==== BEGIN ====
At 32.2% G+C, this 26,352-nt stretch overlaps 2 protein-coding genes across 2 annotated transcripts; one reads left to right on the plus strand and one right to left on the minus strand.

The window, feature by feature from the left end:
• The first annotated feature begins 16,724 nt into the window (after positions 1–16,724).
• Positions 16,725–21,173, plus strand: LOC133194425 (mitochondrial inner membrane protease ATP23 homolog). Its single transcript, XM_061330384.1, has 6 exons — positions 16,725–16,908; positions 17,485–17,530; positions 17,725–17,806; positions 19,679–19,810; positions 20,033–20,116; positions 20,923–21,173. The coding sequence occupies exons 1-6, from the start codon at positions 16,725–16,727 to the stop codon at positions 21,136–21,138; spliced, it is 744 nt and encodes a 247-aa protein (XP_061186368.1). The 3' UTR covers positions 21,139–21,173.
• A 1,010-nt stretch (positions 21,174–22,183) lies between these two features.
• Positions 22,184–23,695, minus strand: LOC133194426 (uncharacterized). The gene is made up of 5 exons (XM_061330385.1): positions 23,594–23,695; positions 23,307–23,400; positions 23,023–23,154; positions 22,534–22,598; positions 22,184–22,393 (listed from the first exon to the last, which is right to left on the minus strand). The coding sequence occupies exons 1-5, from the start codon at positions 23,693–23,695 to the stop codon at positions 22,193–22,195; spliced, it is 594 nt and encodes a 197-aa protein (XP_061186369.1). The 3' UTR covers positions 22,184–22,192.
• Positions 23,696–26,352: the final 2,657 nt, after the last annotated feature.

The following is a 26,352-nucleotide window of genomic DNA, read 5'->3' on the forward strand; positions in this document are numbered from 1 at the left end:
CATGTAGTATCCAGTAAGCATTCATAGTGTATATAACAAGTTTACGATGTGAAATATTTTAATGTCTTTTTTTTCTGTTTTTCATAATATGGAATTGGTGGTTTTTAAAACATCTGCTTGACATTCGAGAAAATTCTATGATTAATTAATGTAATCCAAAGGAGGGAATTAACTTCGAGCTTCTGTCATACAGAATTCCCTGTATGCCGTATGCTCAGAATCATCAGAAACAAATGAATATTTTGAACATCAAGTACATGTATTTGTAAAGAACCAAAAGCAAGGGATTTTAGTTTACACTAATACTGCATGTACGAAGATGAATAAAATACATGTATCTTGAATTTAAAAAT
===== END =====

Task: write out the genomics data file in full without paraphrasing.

At 32.2% G+C, this 26,352-nt stretch overlaps 2 protein-coding genes across 2 annotated transcripts; one reads left to right on the plus strand and one right to left on the minus strand.

The window, feature by feature from the left end:
• The first annotated feature begins 16,724 nt into the window (after positions 1–16,724).
• Positions 16,725–21,173, plus strand: LOC133194425 (mitochondrial inner membrane protease ATP23 homolog). Its single transcript, XM_061330384.1, has 6 exons — positions 16,725–16,908; positions 17,485–17,530; positions 17,725–17,806; positions 19,679–19,810; positions 20,033–20,116; positions 20,923–21,173. The coding sequence occupies exons 1-6, from the start codon at positions 16,725–16,727 to the stop codon at positions 21,136–21,138; spliced, it is 744 nt and encodes a 247-aa protein (XP_061186368.1). The 3' UTR covers positions 21,139–21,173.
• A 1,010-nt stretch (positions 21,174–22,183) lies between these two features.
• Positions 22,184–23,695, minus strand: LOC133194426 (uncharacterized). The gene is made up of 5 exons (XM_061330385.1): positions 23,594–23,695; positions 23,307–23,400; positions 23,023–23,154; positions 22,534–22,598; positions 22,184–22,393 (listed from the first exon to the last, which is right to left on the minus strand). The coding sequence occupies exons 1-5, from the start codon at positions 23,693–23,695 to the stop codon at positions 22,193–22,195; spliced, it is 594 nt and encodes a 197-aa protein (XP_061186369.1). The 3' UTR covers positions 22,184–22,192.
• Positions 23,696–26,352: the final 2,657 nt, after the last annotated feature.

The following is a 26,352-nucleotide window of genomic DNA, read 5'->3' on the forward strand; positions in this document are numbered from 1 at the left end:
CATGTAGTATCCAGTAAGCATTCATAGTGTATATAACAAGTTTACGATGTGAAATATTTTAATGTCTTTTTTTTCTGTTTTTCATAATATGGAATTGGTGGTTTTTAAAACATCTGCTTGACATTCGAGAAAATTCTATGATTAATTAATGTAATCCAAAGGAGGGAATTAACTTCGAGCTTCTGTCATACAGAATTCCCTGTATGCCGTATGCTCAGAATCATCAGAAACAAATGAATATTTTGAACATCAAGTACATGTATTTGTAAAGAACCAAAAGCAAGGGATTTTAGTTTACACTAATACTGCATGTACGAAGATGAATAAAATACATGTATCTTGAATTTAAAAAT